- Leaping the chasm from proprietary to open: A survivor’s guide (slides): My talk from OSCON 2015 that served as an update after we at Joyent open sourced our stack. This is the third talk in the Open Source Trilogy.
- Running Aground: Debugging Docker in production (slides): Talk given at DockerCon 2015, where this talk garnered 24K views (second only among DockerCon 2015 talks to Jess Frazelle’s fun talk on container hacks) — but for reasons I don’t understand, both Jess’s talk and mine were delisted by Docker, Inc. in early 2018. Fortunately, they made the video available to me to repost, because I think that much of the content of this talk remains relevant — especially the maritime disasters, which are clearly timeless!
- Docker and the future of containers in production (slides): This talk was given at a meetup in Seattle in January 2015 and represents a couple of exciting technologies coming together (the core of what would become Triton). This is the first talk in the Container Trilogy.
- The Dream is Alive! Running Linux containers on an illumos kernel (slides): Talk given at Surge 2014 on our work reviving and finishing LX-branded zones for SmartOS. Because the setting was informal (it was an illumos meetup within Surge) and the meter wasn’t running, this one is filled with particularly wide-ranging rants of a myriad of fresh semantic wounds.
- Bringing the Unix philosophy to Big Data (slides): A talk given at a meetup in New York in January 2014, shortly after I had given a shorter version at FutureStack 2013 (but this talk was more informal and demo-intensive).
- Leadership Without Management: Scaling Organizations by Scaling Engineers (slides): A talk that I gave at Surge 2013 that incorporated what I felt I had learned after three years as Joyent’s VP of Engineering. Importantly, this talk doesn’t tell you how to do it with respect to engineering leadership — it tells you how not to do it, at least from my perspective. I still stand by essentially all of it, especially with respect to anti-patterns like stack ranking, on which I feel history has broadly vindicated my view. That said, I would love at some point to do an update on the many mistakes I have made in the intervening years — of which there have been plenty.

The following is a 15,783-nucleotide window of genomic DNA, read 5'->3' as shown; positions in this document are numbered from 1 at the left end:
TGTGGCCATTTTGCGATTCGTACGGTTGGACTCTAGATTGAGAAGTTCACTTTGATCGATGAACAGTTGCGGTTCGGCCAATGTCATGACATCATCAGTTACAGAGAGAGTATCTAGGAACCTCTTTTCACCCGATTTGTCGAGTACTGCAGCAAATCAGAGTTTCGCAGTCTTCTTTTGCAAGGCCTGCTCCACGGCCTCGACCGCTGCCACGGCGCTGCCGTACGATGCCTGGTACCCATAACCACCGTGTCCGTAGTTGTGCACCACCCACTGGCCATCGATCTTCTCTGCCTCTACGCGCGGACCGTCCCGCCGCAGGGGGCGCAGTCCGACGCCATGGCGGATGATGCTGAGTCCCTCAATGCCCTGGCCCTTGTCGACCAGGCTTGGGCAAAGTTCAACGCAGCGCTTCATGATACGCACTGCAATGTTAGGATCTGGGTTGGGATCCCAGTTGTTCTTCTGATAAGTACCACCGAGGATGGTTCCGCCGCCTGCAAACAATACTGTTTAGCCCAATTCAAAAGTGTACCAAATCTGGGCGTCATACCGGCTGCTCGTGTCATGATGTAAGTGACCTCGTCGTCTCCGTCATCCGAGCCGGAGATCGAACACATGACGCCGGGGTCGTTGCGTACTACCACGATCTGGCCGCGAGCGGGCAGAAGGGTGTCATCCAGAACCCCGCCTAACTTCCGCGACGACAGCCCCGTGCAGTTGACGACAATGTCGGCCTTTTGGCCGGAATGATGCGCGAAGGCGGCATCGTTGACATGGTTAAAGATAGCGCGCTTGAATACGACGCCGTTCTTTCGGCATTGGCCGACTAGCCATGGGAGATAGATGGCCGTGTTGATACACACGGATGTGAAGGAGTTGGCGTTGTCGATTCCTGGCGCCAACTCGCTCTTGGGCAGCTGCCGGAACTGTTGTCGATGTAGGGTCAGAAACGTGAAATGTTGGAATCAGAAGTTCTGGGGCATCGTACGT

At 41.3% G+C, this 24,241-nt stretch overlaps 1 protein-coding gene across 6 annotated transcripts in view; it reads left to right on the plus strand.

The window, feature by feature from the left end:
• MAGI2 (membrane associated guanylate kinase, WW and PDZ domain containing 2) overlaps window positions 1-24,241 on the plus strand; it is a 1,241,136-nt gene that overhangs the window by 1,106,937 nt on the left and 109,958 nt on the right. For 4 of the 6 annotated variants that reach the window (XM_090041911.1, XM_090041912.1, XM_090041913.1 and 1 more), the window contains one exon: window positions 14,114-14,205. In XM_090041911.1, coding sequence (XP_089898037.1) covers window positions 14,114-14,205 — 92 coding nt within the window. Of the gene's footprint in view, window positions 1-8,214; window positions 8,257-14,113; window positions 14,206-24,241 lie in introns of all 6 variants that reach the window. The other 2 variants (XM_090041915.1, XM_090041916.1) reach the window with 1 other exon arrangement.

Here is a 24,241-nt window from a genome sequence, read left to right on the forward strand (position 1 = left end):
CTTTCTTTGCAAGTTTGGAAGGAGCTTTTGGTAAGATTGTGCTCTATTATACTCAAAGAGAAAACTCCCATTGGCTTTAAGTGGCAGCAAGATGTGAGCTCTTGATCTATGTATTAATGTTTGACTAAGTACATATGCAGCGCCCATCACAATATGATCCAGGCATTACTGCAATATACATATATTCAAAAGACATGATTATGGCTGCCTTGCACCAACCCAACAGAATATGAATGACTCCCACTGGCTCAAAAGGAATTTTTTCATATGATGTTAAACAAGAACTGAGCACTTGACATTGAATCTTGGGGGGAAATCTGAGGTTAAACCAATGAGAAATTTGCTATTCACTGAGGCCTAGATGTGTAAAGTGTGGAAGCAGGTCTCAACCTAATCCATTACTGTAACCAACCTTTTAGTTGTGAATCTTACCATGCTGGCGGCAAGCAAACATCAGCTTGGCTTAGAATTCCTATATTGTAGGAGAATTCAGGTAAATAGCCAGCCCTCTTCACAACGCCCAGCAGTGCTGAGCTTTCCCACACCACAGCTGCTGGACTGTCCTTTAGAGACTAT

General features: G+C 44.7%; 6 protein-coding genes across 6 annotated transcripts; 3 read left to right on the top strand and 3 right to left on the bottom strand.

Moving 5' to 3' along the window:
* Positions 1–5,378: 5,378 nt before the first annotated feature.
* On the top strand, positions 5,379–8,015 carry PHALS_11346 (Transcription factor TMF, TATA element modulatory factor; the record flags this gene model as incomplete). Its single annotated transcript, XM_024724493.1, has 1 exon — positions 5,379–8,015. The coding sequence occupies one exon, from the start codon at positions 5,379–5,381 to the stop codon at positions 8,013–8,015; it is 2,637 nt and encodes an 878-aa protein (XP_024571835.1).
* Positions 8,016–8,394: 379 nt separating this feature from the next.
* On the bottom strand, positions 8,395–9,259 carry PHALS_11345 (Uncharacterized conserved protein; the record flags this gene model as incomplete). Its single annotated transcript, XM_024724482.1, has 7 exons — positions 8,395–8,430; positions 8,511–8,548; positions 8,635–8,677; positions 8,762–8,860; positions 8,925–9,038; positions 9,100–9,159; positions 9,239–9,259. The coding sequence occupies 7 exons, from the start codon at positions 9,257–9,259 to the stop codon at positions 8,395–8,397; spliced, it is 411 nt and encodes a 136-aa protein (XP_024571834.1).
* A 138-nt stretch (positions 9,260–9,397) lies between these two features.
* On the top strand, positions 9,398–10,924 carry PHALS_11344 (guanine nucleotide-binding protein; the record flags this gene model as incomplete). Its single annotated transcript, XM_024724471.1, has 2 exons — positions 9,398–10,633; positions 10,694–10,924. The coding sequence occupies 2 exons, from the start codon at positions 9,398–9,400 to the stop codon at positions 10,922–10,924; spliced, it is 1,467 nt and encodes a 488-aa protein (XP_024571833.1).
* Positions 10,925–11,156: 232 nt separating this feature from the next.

- tail -fml: Lightning talk given at Surge 2013 and the second talk in the Surge Lightning Trilogy.
- Corporate Open Source Anti-patterns (slides): Talk that I first gave at FISL 2012 and then gave again (with better audio and video) at the Liferay Symposium in October of 2012. This is the second talk in the Open Source Trilogy.
- Dynamic Languages in Production: Progress and Open Challenges (slides): A talk I gave with my colleague Dave Pacheco at GOTO 2012 in Aarhus, Denmark. I know some look askance at it, but for the right presenter pair, I think it can work really well — and this presentation with Dave remains a personal favorite.
- bfs ta wtf?!: Lightning talk given at Surge 2012 and the first talk in the Surge Lightning Trilogy.
- DTrace in the non-global zone (slides): After dtrace.conf(12), I realized that we really needed to make much better progress on allowing DTrace in the non-global zone; this talk describes that work, and is the third talk in the DTrace Trilogy.
- dtrace.conf 2012: DTrace state of the union (slides): dtrace.conf is our quadrennial conference on DTrace, and this was my opening remarks in 2012, our second DTrace conference.
- CTO vs. VP of Engineering (slides): A talk given with Jason Hoffman (Joyent’s CTO at the time) when I was Joyent’s VP of Engineering. While there are plenty of rough elements in this talk, I still emphatically agree with our most important conclusion: that the CTO and VP of Engineering are a team that work together to foster innovation — and (today as Joyent’s CTO) I feel lucky today to have a terrific teammate in Angela Fong (Joyent’s VP of Engineering).